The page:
Adapting segment machine of Anton Braun

In 1727 Anton Braun (1686-1728), mathematician and optician at the Imperial court in Vienna, built a large magnificent cylindrical mechanical calculating machine for Emperor Charles VI. It had a pinwheel mechanism like the Poleni machine and was mechanically very similar to it, except for the weights which Braun replaced with a crank. Poleni is reported to have burnt his machine when he heard of Braun’s wonderful achievement. It is not known when Braun began to build his second much smaller cylindrical machine. The question as to how much Philippe Vayringe (1684-1746), a mechanic and watchmaker from Lorraine who is also named on the top of the machine, was involved with its invention and construction, has not been conclusively answered. It is interesting to note, however, that this machine, whose top clearly seems to indicate an earlier construction date, closely resembles a design published by Jacob Leupold in 1727 in his book “Theatrum Arithmeticum“, where he declared it to be his own work. In spite of these open questions, one can say that this smaller machine of Braun, the original of which is exhibited in the Deutsches Museum in Munich to this day, is mechanically really fascinating.

Instead of having a set of pinwheels or stepped drums, it features a single central so-called adapting segment. This cardinal idea meant that the number of special, complicated parts could be drastically reduced. Below the setting mechanism one finds a set of vertical cylinders, each with nine rods of different lengths rising from its top. If, for example, the digit 9 is entered, the shortest rod is rotated to the outside. One full turn of the crank then turns the central adapting segment once around the central axle. It consists of a disc with various steps as well as a segment with nine cogs. When it is turned once round, it passes the setting cylinders, on each of which a certain rod pushes the corresponding step outwards, whereupon the cog-segment of the adapting segment engages a cogwheel of the result mechanism and thus rotates the numbered disc to the correct digit in the corresponding window. Thus, the smaller the entered digit, the later the adapting segment engages and fewer cogs are moved. Repeated revolutions of the crank just repeat this operation, leading to multiplication. A place-shift mechanism enables multiplying with multi-digit multipliers. Subtraction and division are done using the 9-complements of digits. Even though the tens-carry steps did not function properly in every place, the idea of a central adapting segment was a great innovation which found extensive use in 20th century machines like the famous Curta, even though here the central element was a stepped drum.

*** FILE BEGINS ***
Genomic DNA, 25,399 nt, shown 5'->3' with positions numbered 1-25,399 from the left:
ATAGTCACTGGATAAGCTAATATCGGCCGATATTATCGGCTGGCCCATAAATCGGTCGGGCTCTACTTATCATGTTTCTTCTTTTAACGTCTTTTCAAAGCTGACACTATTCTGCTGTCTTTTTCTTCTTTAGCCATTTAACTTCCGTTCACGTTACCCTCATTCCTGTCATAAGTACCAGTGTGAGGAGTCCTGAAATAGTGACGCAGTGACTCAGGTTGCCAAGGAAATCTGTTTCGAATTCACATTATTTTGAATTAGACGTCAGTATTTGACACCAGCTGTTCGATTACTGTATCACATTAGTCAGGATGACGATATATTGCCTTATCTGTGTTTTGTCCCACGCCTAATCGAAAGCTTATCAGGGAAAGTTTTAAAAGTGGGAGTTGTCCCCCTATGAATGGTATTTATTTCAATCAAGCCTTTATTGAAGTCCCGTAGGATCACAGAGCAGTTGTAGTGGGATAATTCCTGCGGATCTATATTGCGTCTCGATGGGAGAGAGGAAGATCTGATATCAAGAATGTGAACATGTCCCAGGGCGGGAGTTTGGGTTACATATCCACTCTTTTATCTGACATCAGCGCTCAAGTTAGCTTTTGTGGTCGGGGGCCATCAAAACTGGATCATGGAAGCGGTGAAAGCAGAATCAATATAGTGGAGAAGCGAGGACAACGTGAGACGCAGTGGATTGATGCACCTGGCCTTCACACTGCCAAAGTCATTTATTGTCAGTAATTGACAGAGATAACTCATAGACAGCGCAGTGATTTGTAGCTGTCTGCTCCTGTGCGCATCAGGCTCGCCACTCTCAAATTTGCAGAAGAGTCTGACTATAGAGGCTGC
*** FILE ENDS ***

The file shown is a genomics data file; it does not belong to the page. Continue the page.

The authentic replica in the Arithmeum is one of three machines built between 1986 and 1996 by the precision mechanics school in Villingen-Schwenningen. The other two are in the museum of local history in Möhringen near Tuttlingen and in the Deutsches Museum in Munich.